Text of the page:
[OSS] OpenOffice.org released in 3 South African languages

Dwayne Bailey dwayne at translate.org.za
Fri Aug 27 00:31:17 SAST 2004


Translate.org.za are officially releasing OpenOffice.org in 3 South
African languages, Zulu, Northern Sotho and Afrikaans.  This is timed to
co-inside with Software Freedom Day on 28 August, Translate will make 
the announcement at the SITA event.

This is definitely a South African first and most probably an African
first.  

Linux:
http://prdownloads.sourceforge.net/translate/OOo_1.1.3_LinuxIntel_install_za.tar.gz?download

Windows:
http://prdownloads.sourceforge.net/translate/OOo_1.1.3_Win32Intel_install_za.exe?download

Have a look at the CD content (you can switch between different
languages):
http://www.translate.org.za/dev/cd-1.1.3-za/


========= press release =================

Computer Software in Zulu, Afrikaans, and Sepedi Breaks Down Language 
Barriers to Learning and E-commerce

For Immediate Release
---------------------

Computer Software in South African languages available on Global 
Software Freedom Day

JOHANNESBURG, South Africa (19 August, 2004) – History is being made 
with the translation of computer software into a number of South 
Africa’s official languages ahead of the first annual Global Software 
Freedom Day.

Translate.org.za, a South African software translation project, has 
spent two years developing this software with the sponsorship of the 
Shuttleworth Foundation, the Department of Communications, CSIR, 
Obsidian Systems (a leading South African Linux and Open Source 
company), Hewlett Packard (South Africa) and St James Software.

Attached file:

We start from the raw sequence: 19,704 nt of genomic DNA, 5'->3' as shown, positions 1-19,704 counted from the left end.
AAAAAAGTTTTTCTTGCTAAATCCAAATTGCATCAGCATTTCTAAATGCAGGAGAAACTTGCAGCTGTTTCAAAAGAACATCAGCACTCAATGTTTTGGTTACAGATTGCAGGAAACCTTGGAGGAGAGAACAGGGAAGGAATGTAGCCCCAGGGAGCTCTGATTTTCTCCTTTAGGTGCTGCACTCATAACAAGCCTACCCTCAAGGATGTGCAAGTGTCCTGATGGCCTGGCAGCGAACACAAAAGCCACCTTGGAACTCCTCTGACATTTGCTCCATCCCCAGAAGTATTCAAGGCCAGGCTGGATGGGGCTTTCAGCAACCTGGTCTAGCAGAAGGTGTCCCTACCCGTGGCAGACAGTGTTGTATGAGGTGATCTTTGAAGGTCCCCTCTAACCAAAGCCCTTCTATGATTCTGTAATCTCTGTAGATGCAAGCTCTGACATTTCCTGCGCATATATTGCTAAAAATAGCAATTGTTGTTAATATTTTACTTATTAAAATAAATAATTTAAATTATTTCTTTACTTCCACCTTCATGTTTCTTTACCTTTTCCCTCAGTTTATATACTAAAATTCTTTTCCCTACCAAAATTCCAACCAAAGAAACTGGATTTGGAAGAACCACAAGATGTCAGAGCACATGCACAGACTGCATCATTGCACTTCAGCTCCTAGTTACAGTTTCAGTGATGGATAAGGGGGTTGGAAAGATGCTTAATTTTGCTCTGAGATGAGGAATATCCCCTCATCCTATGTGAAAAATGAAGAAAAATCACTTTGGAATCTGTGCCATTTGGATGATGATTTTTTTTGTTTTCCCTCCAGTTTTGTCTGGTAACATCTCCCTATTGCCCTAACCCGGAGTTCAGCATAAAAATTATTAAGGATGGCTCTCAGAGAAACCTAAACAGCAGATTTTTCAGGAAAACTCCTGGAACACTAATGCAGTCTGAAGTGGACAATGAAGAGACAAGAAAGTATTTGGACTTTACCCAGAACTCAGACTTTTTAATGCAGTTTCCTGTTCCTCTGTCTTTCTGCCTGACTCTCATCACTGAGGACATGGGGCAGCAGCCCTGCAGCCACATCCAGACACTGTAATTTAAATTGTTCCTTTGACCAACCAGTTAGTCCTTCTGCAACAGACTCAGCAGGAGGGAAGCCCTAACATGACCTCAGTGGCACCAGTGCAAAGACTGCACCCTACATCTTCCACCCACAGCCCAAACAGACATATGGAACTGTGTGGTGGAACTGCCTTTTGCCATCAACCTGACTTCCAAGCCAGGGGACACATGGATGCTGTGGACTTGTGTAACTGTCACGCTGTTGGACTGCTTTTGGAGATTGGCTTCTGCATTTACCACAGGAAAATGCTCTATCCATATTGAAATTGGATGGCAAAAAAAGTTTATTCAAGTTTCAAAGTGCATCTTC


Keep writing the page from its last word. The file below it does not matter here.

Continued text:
"We are about to launch the first  African language word processor, 
quality software in South African language," said an ecstatic Dwayne 
Bailey, founder and director of the Zuza Software Foundation, of which 
Translate.org.za is an ongoing project.

"This is the first African's-helping-Africans, no strings attached 
Free Software word processor. It has always been my dream that one 
day fellow South Africans would be using computers with quality 
software in their mother tongues. So far we have translated software 
into Zulu, Sepedi and Afrikaans," he added.

Translate.org.za translator, Thobile Mhlongo, agrees. She said: "Using 
OpenOffice.org in Zulu was phenomenal. Seeing my language used on a 
computer made me think of all the school children, grannies and other 
proud Zulu speakers who will use this software."

On August 28, 2004, the first annual Software Freedom Day (SFD) will 
be celebrated worldwide, including many venues across South Africa. In 
Gauteng, SITA is organising a series of events. Their keynote speaker 
will be DPSA Minister Geraldine Fraser-Moleketi, who has shown interest 
in the work of Translate.org.za

The aim of SFD is to make the world more aware of the virtues of Free 
and Open Source Software (FOSS), and encourage its widespread use. The 
day will be marked by a global grassroots marketing campaign and in 
Gauteng a Linux installation festival.

Bailey will be a guest speaker at the Software Freedom Day celebrations 
alongside Minister Fraser-Moleketi at the Di-Data Campus, which will be 
attended by South African businesses, international and pan-African 
companies, government and parastatals on August 28th, 2004.

Dwayne Bailey is available for interviews. His fields of specialisation 
include:

	* Free and Open Source Software
	* Multilingualism
	* Software translation
	* Language rights advocacy

For more information or to arrange an interview, please contact:

Janet Sebastian (+27 82 584 0211)  @ Africa Reports
Linda Martindale (+27 83 270 0719) @ Africa Reports

-- 
Kind regards
Dwayne Bailey

dwayne at translate.org.za   
+27-12-343 0389 (home/work)  +27-83-443 7114 (cell)

"It would be a profound irony if an earnest attempt to bridge
the digital divide unravelled because of prohibitive software
license costs.  Even with educational discounts and so forth,
the proprietary model does not offer the unfettered choice to
participate in the development or modification of the very
technology that can only increasingly become an intimate part
of any developing society as it ventures into a digital
future." - Dr Sibusiso Sibisi, President CSIR, South Africa

Translate.org.za - Opensource software for all South Africans
A project of the Zuza Software Foundation






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